Health care today is going through a very rapid transformation, racing toward ever-greater precision.
Take the DNA sequencer, for example—by all appearances a nondescript countertop machine that yet, is fast becoming indispensable to modern medicine. When hooked up to a computer, it’s the scientist’s go-to device for deciphering the genome, thereby paving our way toward precision medicine by allowing researchers to uncover the pathways that are affected by many major diseases.
We’re already seeing this sort of movement in cancer and we’re going to see it in other diseases, as well. Anything that has an autoimmune basis will probably fall into the same category, so we’re talking about the bulk of disease. And once we can isolate precisely what’s wrong, we can come up with very specific treatments that are customized to meet the needs of individual patients.
Another key disruptor in health care that has emerged in parallel with precision medicine is digitalization, in its broadest sense. Everybody has a phone, whether it’s an Apple or a Samsung. So prevalent are smart phones among the nation’s teenagers, in fact, that a Health Canada study concluded that they are potent tools for communicating health-related messages.
These developments are going to tremendously change the game, and lead to two things. The first, I call the democratization of knowledge. Interventions carried out exclusively by specialists in earlier years, or by GPs in recent years, can now be done by other health professionals, be they nurse practitioners, pharmacists, physiotherapists, occupational therapists, or social workers. In some cases, care can even be effectively turned over to well-informed family members.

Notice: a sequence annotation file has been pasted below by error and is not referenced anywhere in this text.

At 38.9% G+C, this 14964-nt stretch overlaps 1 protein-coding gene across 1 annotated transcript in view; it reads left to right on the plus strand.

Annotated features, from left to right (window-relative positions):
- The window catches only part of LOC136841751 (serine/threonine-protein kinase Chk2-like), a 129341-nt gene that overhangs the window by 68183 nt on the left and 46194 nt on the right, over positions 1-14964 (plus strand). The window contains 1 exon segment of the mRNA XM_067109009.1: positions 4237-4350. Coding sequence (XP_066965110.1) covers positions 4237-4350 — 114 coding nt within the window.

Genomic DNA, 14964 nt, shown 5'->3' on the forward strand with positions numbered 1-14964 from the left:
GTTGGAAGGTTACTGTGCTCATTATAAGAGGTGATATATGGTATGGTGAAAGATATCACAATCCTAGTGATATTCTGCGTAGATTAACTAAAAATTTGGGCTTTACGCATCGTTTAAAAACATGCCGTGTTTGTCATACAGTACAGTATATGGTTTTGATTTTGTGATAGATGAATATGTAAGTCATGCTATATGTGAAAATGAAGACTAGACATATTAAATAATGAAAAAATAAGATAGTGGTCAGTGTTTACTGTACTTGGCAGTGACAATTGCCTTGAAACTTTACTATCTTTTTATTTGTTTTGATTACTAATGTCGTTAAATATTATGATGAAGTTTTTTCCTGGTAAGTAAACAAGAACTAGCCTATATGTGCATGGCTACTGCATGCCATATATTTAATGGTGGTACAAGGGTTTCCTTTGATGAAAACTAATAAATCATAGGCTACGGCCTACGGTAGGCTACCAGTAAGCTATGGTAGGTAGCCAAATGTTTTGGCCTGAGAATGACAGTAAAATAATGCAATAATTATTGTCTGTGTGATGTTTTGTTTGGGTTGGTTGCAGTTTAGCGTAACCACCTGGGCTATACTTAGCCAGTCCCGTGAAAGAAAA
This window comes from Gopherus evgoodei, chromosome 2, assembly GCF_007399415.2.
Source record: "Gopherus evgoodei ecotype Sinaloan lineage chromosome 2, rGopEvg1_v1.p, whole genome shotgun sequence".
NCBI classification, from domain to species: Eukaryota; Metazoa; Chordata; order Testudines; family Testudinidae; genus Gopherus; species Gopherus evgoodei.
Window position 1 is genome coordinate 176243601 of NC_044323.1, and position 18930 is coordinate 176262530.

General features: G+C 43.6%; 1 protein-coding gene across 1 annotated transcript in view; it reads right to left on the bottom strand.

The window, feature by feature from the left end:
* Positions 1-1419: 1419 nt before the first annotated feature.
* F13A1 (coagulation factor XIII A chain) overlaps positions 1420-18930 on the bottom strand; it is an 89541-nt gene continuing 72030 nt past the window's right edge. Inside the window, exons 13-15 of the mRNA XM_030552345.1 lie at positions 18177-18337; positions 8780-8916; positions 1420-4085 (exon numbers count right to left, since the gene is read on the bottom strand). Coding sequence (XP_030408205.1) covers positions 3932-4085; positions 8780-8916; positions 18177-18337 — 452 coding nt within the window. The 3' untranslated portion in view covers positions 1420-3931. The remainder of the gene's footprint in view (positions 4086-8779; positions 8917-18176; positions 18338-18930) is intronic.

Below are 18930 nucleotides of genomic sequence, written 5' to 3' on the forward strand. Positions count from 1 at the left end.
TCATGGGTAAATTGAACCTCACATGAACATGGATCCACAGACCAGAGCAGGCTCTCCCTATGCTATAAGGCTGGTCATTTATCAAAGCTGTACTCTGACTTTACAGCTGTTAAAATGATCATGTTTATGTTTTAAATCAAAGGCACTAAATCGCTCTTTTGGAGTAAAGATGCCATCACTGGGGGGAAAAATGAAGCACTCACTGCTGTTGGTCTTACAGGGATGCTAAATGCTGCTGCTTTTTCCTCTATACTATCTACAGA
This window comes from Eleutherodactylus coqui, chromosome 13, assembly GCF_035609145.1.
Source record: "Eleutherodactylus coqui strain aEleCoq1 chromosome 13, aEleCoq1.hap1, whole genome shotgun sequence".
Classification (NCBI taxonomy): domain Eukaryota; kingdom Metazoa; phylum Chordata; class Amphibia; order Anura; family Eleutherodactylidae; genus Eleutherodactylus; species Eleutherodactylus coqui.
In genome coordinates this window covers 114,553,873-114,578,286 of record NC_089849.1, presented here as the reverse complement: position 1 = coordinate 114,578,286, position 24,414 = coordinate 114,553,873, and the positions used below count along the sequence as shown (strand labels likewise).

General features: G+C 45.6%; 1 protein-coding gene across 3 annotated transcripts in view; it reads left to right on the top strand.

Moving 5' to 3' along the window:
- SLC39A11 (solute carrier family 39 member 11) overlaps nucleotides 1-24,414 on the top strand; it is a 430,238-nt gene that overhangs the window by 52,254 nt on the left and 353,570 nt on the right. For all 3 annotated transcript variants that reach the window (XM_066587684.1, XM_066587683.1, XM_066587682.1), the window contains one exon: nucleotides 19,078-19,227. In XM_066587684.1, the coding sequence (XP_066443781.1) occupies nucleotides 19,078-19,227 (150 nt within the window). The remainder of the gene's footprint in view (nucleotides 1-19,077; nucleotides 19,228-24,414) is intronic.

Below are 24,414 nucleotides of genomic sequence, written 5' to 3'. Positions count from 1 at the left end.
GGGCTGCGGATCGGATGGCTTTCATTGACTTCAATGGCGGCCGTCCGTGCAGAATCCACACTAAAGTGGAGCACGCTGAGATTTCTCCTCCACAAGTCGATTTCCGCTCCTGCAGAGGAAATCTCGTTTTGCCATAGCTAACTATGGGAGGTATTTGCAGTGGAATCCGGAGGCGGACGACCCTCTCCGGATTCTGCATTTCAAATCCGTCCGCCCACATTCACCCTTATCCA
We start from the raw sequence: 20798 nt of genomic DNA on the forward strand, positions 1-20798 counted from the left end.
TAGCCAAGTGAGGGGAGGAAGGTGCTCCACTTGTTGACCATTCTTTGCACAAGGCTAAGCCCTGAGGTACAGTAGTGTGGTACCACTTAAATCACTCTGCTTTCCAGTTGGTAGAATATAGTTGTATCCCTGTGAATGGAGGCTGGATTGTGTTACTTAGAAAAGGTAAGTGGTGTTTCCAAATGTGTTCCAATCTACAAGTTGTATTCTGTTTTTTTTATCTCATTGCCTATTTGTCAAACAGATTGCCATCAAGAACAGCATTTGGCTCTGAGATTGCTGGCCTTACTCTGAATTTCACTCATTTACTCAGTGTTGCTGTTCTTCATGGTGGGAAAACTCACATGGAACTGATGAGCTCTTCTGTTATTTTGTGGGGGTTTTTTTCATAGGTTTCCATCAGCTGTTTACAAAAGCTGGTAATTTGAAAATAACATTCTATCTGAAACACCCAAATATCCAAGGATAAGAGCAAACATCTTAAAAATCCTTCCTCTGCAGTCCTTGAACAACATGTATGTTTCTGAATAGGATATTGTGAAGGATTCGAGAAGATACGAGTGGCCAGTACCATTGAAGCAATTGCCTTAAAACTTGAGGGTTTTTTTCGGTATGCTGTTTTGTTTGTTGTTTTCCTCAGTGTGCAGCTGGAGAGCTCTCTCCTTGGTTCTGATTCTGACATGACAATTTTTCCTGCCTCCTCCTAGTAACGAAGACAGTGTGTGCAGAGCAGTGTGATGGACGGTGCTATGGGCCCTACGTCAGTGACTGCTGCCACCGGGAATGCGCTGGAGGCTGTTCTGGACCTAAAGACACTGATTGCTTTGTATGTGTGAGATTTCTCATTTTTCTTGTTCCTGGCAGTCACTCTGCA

As for millennials or would-be millennials, they are driving the democratization of technology. Seeing as they are going to be the people we’ll be hiring over the next five to eight years, we will have to adapt to their expectations of how their work should be. As recipients of care, moreover, they’re going to have expectations about how and where that care should be provided to them.
This shift in how we will deliver care is driving doctors crazy, and I’m speaking as a doctor. Disintermediation has arisen as a consequence of these changes, where we are seeing doctors being removed from the equation. Some people will protest, “Well, you’re always going to need a doctor”, and I would agree. The question is, what is that doctor going to do, where are they going to practice, and how are they going to be remunerated?
As part of this whole transformation, it’s becoming clear that the healthcare game is wide open.
And yet we see how deeply instilled are the more outdated models of healthcare delivery. At the McGill business school, where I am a lecturer, I was asked to give a lecture on the role of hospitals and health systems. That talk has evolved to reflect these disruptions in healthcare. I still lecture on health systems, but no longer about hospitals.
It became clear after one or two classes that you could pick out the MBA students who were aspiring health professionals, because those were the people twitching in the back row at the notion that maybe hospitals weren’t that important, which was basically what I was telling them. That is not to undermine a very important pillar in academic health centres—fundamental research. But for obvious reasons, we are also seeing significant segments of patient-centred research moving into the community.
Now that Francine Dupuis and I have been in this new game of system development for nearly four years, it’s clear to us that, in fact, hospitals are not the centre of the universe. Hospitals have specific roles to play, but with every day that passes, more of what patients need is delivered out in the community.
Lawrence Rosenberg, MD, Ph.D.
President and CEO